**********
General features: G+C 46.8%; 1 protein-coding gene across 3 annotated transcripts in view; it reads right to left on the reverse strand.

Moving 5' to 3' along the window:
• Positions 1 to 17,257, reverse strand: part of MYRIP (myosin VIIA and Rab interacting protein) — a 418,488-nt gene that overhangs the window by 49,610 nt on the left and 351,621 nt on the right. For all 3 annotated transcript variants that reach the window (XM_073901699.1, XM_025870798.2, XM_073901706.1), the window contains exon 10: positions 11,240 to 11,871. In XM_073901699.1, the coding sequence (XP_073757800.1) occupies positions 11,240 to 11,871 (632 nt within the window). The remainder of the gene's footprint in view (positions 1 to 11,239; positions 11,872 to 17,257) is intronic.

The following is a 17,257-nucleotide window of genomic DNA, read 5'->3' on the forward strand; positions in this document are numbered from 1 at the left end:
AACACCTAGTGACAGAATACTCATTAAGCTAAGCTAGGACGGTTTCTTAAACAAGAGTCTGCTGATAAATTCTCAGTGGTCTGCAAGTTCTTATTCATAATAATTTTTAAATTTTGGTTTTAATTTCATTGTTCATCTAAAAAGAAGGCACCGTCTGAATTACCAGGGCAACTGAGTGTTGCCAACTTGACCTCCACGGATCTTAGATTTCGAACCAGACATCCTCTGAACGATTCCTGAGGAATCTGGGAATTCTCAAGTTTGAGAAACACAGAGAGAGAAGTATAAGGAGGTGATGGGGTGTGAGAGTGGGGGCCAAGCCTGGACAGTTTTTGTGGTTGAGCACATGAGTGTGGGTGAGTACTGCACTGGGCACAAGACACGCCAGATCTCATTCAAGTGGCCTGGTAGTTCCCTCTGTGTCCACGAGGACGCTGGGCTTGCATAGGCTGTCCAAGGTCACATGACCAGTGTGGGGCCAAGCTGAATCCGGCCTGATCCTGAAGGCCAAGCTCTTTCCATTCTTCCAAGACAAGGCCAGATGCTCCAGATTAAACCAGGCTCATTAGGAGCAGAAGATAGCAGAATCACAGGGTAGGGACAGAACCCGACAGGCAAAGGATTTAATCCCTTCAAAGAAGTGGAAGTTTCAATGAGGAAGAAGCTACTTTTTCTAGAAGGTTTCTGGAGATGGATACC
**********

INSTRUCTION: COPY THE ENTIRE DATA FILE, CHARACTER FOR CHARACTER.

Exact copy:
General features: G+C 46.8%; 1 protein-coding gene across 3 annotated transcripts in view; it reads right to left on the reverse strand.

Moving 5' to 3' along the window:
• Positions 1 to 17,257, reverse strand: part of MYRIP (myosin VIIA and Rab interacting protein) — a 418,488-nt gene that overhangs the window by 49,610 nt on the left and 351,621 nt on the right. For all 3 annotated transcript variants that reach the window (XM_073901699.1, XM_025870798.2, XM_073901706.1), the window contains exon 10: positions 11,240 to 11,871. In XM_073901699.1, the coding sequence (XP_073757800.1) occupies positions 11,240 to 11,871 (632 nt within the window). The remainder of the gene's footprint in view (positions 1 to 11,239; positions 11,872 to 17,257) is intronic.

The following is a 17,257-nucleotide window of genomic DNA, read 5'->3' on the forward strand; positions in this document are numbered from 1 at the left end:
AACACCTAGTGACAGAATACTCATTAAGCTAAGCTAGGACGGTTTCTTAAACAAGAGTCTGCTGATAAATTCTCAGTGGTCTGCAAGTTCTTATTCATAATAATTTTTAAATTTTGGTTTTAATTTCATTGTTCATCTAAAAAGAAGGCACCGTCTGAATTACCAGGGCAACTGAGTGTTGCCAACTTGACCTCCACGGATCTTAGATTTCGAACCAGACATCCTCTGAACGATTCCTGAGGAATCTGGGAATTCTCAAGTTTGAGAAACACAGAGAGAGAAGTATAAGGAGGTGATGGGGTGTGAGAGTGGGGGCCAAGCCTGGACAGTTTTTGTGGTTGAGCACATGAGTGTGGGTGAGTACTGCACTGGGCACAAGACACGCCAGATCTCATTCAAGTGGCCTGGTAGTTCCCTCTGTGTCCACGAGGACGCTGGGCTTGCATAGGCTGTCCAAGGTCACATGACCAGTGTGGGGCCAAGCTGAATCCGGCCTGATCCTGAAGGCCAAGCTCTTTCCATTCTTCCAAGACAAGGCCAGATGCTCCAGATTAAACCAGGCTCATTAGGAGCAGAAGATAGCAGAATCACAGGGTAGGGACAGAACCCGACAGGCAAAGGATTTAATCCCTTCAAAGAAGTGGAAGTTTCAATGAGGAAGAAGCTACTTTTTCTAGAAGGTTTCTGGAGATGGATACC